Penn has a lot of runners. And for a good reason: it can reduce stress, has countless health benefits, and is a great way to see a city and get some sun. But for beginners, running at Penn can be daunting when everyone seems to already know exactly where to run every day. 

With more knowledge of the area, you can feel more secure and be more confident in the distances you are aiming for. So, here is the definitive guide for runners at Penn. Whether you want a short jog in a new neighborhood or a greener long–distance run, we have you covered. 


Staples

Schuylkill River Trail 

This Schuylkill–hugging trail is the most widely known spot to run near campus. Accessible by ramps attached to several Schuylkill bridges, this trail extends for miles along the river, beyond the boundaries of the city. It changes from a modern boardwalk to a trodden path as it escapes the city, remaining largely flat with plentiful sun exposure.  

Woodlands Cemetery

There are few things scarier than getting locked in a cemetery at night. With that fear motivating you, spend an evening running around the grassy paths of Woodland Cemetery. But don't stay too late—the gates close every night at dusk. This is a less obvious choice for running, but it is close to Penn and relatively popular among students.  

Penn Park

For those who like a shorter, more hilly run, Penn Park is perfect. It’s not very big, but the architects of this space jammed all the trails and plantlife they could into it. There’s usually something going on, too, if you’re into distractions.  


Going West 

Cobbs Creek

Cobbs Creek is about 2.5 miles down Walnut from 34th, and offers a few small trails. Generally, many Penn kids don’t consider running this far into West Philly, but there is a lot to see in this area. Walnut is pretty flat the entire way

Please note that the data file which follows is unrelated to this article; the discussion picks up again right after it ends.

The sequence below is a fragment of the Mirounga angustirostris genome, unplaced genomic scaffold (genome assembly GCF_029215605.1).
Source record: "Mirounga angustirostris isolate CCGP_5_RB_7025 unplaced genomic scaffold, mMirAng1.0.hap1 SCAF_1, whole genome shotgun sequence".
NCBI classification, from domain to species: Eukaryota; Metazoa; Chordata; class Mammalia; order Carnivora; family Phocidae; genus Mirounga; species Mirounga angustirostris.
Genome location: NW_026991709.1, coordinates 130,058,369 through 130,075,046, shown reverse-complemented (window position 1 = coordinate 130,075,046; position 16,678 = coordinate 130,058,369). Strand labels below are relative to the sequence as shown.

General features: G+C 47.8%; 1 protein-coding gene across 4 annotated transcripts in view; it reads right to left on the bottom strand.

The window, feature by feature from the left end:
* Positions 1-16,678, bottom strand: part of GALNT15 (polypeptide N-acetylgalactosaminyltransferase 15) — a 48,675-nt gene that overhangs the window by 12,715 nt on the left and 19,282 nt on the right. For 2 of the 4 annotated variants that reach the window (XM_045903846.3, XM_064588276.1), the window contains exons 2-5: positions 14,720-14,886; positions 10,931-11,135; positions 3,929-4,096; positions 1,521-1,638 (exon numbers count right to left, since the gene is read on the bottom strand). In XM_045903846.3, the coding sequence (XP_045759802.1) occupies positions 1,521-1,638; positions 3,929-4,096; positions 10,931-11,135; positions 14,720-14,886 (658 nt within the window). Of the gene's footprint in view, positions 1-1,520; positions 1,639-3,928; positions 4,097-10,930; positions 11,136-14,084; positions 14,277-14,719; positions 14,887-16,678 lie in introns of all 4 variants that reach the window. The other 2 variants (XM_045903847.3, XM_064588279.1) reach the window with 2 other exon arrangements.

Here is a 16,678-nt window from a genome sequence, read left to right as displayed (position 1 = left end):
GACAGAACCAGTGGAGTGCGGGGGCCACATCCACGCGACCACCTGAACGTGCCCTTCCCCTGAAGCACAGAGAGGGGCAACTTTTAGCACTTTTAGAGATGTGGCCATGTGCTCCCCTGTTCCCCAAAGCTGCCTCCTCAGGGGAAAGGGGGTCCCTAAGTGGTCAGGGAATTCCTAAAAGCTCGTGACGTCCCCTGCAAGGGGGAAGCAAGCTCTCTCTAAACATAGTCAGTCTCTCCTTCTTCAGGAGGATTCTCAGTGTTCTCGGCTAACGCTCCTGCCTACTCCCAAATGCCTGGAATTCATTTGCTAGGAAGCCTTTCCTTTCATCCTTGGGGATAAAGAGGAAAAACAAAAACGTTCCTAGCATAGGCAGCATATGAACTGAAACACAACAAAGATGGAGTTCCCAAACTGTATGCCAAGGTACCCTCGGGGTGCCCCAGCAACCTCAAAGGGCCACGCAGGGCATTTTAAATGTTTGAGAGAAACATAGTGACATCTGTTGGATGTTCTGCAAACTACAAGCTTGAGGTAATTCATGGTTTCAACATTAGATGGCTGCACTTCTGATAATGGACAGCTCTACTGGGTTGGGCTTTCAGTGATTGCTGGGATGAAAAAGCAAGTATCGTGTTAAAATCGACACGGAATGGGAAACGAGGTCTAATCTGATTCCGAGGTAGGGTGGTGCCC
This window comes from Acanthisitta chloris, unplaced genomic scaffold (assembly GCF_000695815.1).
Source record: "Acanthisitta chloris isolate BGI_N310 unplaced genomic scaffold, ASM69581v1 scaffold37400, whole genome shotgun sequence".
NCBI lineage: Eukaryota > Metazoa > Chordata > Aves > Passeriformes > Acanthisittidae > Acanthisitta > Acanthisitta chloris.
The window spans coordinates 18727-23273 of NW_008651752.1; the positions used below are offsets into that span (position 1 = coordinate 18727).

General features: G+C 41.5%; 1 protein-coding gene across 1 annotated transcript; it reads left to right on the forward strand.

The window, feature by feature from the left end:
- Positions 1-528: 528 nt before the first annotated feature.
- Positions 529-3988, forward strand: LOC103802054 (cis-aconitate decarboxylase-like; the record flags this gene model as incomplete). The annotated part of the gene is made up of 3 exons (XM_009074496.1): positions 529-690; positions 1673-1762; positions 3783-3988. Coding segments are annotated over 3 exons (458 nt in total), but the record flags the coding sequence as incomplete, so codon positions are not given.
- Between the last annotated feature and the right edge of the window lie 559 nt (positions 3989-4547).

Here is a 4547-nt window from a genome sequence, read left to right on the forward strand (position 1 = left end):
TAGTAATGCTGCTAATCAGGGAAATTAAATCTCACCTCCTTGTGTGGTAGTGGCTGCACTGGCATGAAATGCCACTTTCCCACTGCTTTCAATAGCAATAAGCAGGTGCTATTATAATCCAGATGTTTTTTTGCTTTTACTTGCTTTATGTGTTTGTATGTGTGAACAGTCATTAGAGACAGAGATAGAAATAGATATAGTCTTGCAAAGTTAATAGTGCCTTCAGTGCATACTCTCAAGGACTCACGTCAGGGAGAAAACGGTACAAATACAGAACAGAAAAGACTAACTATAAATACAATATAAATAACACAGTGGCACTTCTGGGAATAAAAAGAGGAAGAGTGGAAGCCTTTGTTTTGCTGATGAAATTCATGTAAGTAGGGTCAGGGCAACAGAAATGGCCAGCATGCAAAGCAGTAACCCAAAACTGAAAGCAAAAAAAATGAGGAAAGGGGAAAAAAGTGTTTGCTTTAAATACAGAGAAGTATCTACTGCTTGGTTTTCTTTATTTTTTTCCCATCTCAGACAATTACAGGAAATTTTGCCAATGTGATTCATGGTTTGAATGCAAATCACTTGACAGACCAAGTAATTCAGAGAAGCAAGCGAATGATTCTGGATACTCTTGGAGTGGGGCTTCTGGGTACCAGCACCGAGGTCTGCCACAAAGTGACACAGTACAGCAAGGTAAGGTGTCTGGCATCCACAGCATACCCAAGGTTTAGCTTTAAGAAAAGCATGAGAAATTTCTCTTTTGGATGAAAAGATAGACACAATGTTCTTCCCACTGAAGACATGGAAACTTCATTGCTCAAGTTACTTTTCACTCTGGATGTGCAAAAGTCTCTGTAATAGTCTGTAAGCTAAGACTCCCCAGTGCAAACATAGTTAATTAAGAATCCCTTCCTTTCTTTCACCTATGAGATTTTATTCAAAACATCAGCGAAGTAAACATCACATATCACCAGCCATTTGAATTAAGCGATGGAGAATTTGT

Point Breeze

Staying on this side of the Schuylkill, run past woodland cemetery about a mile.  You can stop at Bartram’s gardens, if it’s open, or continue south. Point Breeze is a few miles north of Bartram’s gardens. There are no paths, so going down Lindbergh boulevard is the only option, and a generally unexplored place for Penn students. It is a pretty direct shot, though, and comes with a definable end.


Going east

The Four Squares

Starting anywhere near campus, head up Walnut to Rittenhouse Square. Continue up Walnut until you reach Washington, about two miles from campus, then take a left. Feel free to stop anywhere for food, if you want. Heading down 6th or 7th, you’ll reach Franklin, surrounded by Philly Chinatown, with the waterfront a short run up Race Street. But to continue the traverse, take a left, and head towards Logan. From Logan, the run is easily extendable with the Schuylkill Trail adjacent, and to head back to Penn, going down 18th or 19th or taking the trail South will both bring you back.  

New Jersey

The state boundary of New Jersey is also within running distance of Penn, if you care to brag about going to New Jersey while feeling sporty on a Saturday. To accomplish this jaunt, which averages about five miles to the land of NJ, simply run across Center City, working your way north towards the Ben Franklin Bridge. Once you’re over that, you have completed an interstate journey that you will surely tell your grandkids about. 


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